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December 3, 2019

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Migrants protect Italy’s farms despite racism

After carefully checking bunches of succulent, dark-skinned grapes native to Italy’s Piedmont wine region, Alhagie Jallow — who arrived from Gambia five years ago — nodded in approval.

Jallow, 32, had never set eyes on a vineyard until 2015 when he started working for Maramao, a 25-hectare organic farm, which grows grapes for the sparkling dessert wines and heady, full bodied reds for which the northwestern region is famous.

Now he teaches other migrants about organic farming, including how to grow and harvest ancient grains like spelt and ottofile, which is used to make polenta, a staple of northern Italy, at Maramao.

“We have so many brothers, I think about 70, who came here and learnt this work for two months, six months. I never see somebody leave here without a job,” Jallow said proudly.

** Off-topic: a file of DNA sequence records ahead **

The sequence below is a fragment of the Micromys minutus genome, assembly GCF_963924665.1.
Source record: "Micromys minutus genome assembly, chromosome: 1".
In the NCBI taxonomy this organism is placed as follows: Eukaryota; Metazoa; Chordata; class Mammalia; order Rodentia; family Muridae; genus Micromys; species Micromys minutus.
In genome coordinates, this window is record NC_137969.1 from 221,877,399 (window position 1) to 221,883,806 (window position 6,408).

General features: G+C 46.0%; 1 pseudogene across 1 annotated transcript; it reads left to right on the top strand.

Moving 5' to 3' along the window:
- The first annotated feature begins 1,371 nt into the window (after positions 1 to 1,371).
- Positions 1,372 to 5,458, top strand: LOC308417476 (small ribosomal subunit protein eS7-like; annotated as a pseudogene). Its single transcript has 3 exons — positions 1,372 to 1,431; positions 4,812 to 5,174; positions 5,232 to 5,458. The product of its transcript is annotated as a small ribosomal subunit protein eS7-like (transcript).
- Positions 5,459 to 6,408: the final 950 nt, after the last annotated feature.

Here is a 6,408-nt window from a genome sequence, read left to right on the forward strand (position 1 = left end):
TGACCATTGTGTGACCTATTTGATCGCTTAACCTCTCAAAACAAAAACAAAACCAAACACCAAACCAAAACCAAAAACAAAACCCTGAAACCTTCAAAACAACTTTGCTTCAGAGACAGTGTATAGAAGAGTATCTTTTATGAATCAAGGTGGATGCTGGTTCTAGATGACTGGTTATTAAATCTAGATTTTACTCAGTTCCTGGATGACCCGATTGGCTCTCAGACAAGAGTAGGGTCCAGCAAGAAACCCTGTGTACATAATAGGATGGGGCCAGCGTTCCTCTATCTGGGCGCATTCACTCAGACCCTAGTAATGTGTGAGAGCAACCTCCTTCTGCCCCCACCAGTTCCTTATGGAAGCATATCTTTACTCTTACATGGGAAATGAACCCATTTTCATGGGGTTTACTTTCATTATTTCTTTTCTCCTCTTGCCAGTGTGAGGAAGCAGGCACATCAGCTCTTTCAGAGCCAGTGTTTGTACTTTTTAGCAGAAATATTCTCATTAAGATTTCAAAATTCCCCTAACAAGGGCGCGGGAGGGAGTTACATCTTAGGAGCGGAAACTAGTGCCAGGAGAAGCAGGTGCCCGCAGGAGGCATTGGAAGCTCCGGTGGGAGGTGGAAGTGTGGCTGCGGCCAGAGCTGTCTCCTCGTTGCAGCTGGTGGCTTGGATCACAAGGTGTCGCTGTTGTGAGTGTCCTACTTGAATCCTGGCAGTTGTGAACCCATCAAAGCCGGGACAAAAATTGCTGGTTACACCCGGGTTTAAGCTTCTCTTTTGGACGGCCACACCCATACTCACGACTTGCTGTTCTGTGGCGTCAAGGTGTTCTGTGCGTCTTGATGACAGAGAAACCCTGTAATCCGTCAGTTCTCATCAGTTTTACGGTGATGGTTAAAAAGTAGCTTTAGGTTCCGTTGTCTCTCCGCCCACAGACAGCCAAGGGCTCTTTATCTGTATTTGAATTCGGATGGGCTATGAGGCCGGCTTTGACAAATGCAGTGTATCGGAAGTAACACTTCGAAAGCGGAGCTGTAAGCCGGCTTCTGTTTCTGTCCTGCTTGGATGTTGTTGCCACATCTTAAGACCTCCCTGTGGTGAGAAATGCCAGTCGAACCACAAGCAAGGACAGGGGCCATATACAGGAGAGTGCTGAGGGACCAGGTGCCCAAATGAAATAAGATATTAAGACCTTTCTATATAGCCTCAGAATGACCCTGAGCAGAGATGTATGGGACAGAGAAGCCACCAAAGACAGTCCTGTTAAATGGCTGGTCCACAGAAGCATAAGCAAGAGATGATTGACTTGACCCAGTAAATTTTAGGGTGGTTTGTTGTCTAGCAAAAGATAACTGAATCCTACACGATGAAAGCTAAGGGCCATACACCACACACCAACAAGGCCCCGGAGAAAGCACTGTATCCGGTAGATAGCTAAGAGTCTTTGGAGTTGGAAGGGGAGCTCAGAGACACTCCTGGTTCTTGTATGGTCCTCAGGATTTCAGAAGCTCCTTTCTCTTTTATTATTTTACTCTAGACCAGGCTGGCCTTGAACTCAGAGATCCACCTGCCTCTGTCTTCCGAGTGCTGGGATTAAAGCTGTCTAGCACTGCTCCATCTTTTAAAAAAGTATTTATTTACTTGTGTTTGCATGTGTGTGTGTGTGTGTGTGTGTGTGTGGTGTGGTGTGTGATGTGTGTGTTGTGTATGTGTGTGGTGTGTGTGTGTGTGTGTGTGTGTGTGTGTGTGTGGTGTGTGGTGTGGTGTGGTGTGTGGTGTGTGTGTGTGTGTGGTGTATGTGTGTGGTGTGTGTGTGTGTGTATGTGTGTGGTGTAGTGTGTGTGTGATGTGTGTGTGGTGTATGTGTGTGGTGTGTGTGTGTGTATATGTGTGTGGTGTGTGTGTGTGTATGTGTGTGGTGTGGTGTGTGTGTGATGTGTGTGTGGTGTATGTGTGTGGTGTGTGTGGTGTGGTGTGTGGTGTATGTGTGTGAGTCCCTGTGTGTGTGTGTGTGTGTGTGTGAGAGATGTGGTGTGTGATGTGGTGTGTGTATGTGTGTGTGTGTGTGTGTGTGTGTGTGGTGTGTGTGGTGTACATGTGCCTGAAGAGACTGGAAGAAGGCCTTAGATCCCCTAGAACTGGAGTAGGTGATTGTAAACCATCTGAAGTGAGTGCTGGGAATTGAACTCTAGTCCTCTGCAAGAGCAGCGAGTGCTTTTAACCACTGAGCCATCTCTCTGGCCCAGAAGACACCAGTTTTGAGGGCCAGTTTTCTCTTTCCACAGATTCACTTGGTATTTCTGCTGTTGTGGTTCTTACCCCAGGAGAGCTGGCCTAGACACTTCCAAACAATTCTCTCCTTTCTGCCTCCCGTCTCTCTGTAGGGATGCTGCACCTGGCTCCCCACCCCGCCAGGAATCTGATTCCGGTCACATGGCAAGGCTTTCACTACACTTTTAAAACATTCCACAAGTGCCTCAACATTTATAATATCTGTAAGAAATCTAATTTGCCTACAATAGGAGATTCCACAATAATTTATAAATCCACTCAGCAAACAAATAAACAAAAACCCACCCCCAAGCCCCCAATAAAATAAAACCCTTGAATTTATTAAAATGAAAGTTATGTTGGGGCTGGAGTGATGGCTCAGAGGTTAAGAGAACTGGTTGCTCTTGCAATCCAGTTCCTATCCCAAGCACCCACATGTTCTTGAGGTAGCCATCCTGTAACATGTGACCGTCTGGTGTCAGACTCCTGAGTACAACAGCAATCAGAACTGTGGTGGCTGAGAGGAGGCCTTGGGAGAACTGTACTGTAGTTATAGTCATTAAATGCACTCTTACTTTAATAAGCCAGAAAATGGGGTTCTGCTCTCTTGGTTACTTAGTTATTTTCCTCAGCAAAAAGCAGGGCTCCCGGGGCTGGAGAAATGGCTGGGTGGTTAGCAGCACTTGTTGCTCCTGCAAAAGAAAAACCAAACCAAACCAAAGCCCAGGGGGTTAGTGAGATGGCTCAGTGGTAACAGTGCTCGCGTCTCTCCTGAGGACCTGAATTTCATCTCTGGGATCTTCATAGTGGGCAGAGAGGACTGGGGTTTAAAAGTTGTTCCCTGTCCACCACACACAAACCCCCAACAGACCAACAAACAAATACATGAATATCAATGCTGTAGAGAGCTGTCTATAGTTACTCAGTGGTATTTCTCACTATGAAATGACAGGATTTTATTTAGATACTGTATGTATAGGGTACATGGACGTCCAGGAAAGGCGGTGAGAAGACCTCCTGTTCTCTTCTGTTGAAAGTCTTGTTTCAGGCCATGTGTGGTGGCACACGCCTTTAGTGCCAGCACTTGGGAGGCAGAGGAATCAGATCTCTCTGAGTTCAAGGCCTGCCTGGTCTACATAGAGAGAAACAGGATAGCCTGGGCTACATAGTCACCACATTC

Jallow arrived in Italy by sea, like millions of migrants who have landed on European shores since 2015, triggering a crisis that has sowed bitter divisions among European states, strained social and security services and boosted populism. The influx fuelled the rise of Italy’s far-right, anti-migrant League party, led by Matteo Salvini, who in 2018 banned ships carrying illegal migrants from docking at Italian ports and bulldozed refugee camps.

While Salvini has warned that mass immigration has spawned criminality and drug abuse, many newcomers, like Jallow, are keeping alive the country’s agricultural and culinary heritage that nationalists take so much pride in.